Denny’s Unleashes Cancer Baconalia
Denny’s restaurant recently unleashed its Baconalia menu—undermining National Colorectal Cancer Awareness Month’s prevention efforts. Colorectal cancer-promoting bacon is fetishized in more than a dozen extreme menu items including Caramel Bacon Stuffed French Toast, BBQ Bacon Mac 'n Cheese Bites, and a Maple Bacon Milk Shake.
Denny’s is offering a $25 commemorative Baconalia plate. Instead it should offer free colorectal cancer screenings. According to the American Institute for Cancer Research, just 1.7 ounces of processed meats consumed daily—less than two strips of bacon—can increase a person’s risk for colorectal cancer by 21 percent. A new European Prospective Investigation into Cancer and Nutrition study found that eating processed meat increased the risk of dying by 44 percent, compared with those who ate the least amount. The American Cancer Society estimates that more than 140,000 people will be diagnosed in 2013 and that more than 50,000 will die from colon cancer in the United States.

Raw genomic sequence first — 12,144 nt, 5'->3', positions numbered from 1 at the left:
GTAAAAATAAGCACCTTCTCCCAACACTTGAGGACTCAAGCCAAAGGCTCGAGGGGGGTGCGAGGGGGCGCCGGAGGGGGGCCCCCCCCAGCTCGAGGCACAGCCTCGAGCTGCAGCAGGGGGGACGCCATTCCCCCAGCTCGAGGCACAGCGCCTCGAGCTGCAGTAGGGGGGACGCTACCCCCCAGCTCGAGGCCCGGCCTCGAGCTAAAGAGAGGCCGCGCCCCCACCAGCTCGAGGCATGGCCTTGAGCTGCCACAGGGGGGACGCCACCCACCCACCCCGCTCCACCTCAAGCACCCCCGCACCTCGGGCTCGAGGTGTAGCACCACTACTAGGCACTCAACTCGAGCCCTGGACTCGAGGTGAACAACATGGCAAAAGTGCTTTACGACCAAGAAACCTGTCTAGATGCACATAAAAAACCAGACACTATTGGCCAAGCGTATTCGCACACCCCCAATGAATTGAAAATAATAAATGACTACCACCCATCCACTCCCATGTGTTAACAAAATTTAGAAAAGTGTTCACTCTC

Despite National Colorectal Cancer Awareness Month, most Americans remain unaware of this link. A Physicians Committee survey showed that 39 percent of people surveyed do not know where their colon is, let alone what might cause cancer to develop. In fact, 70 percent do not know they are more likely to get colon cancer from frequently eating processed meats such as bacon or hot dogs.
Last year, the blunt language on our “Hot Dogs Cause Butt Cancer” billboards aimed to improve these statistics and to break America’s dangerous addiction to processed meats.
The average American already eats more than 18 pounds of bacon per year. It’s time to ban Baconalia.